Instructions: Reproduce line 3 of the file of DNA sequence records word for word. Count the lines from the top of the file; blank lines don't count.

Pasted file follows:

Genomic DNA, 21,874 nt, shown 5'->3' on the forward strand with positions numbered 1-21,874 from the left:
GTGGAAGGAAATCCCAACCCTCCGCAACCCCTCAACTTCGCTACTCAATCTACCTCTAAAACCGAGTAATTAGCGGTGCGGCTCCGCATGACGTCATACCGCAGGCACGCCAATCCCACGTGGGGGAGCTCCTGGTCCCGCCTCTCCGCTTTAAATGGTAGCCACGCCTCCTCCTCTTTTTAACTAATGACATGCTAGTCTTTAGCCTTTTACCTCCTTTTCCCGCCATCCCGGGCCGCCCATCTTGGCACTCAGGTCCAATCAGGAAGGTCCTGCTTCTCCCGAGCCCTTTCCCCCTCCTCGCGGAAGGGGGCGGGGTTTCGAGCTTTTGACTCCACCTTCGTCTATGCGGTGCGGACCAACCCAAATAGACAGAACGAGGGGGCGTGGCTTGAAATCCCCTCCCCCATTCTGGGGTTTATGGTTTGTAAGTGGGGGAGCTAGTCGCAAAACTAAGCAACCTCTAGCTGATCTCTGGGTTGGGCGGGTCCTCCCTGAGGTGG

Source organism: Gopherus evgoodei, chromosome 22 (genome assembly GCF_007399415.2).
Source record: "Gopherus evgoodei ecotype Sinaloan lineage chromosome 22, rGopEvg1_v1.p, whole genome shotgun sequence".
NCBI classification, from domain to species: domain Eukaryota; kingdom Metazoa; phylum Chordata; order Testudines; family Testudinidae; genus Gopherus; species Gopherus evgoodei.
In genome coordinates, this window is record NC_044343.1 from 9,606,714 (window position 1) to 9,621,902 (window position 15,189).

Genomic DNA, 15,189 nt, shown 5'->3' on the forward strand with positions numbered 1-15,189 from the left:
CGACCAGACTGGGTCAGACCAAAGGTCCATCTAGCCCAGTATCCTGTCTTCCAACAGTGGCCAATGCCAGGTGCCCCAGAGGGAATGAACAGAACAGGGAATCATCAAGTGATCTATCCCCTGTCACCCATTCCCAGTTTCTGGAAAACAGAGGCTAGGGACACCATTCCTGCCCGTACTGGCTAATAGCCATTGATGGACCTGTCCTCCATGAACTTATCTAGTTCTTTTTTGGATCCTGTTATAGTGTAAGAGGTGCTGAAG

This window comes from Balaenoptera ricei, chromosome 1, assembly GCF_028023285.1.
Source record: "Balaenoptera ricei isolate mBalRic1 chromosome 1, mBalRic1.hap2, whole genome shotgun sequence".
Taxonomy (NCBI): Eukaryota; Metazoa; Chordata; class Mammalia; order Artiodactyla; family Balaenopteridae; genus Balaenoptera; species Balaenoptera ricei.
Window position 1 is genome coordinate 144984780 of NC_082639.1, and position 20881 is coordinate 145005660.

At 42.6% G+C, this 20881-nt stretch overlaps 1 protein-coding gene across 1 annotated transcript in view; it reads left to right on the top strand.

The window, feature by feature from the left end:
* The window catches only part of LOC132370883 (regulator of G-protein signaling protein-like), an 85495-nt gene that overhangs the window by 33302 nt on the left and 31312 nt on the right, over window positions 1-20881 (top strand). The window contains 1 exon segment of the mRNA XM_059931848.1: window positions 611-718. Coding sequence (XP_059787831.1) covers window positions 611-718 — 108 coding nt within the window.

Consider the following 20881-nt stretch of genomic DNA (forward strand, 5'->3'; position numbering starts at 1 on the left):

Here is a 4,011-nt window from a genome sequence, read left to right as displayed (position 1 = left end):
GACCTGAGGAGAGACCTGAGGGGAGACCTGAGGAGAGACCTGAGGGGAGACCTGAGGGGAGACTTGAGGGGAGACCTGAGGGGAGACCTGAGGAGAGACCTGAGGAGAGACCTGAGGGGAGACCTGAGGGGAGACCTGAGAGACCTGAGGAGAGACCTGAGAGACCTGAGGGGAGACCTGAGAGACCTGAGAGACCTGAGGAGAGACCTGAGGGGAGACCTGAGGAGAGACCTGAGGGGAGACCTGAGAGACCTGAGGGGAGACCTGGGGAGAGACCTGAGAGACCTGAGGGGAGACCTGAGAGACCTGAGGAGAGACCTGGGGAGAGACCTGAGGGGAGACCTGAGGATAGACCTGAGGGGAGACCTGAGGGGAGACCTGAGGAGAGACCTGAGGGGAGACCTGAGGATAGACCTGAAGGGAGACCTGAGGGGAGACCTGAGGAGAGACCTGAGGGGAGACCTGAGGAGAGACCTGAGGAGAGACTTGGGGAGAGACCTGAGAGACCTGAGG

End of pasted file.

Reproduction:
Source organism: Gopherus evgoodei, chromosome 22 (genome assembly GCF_007399415.2).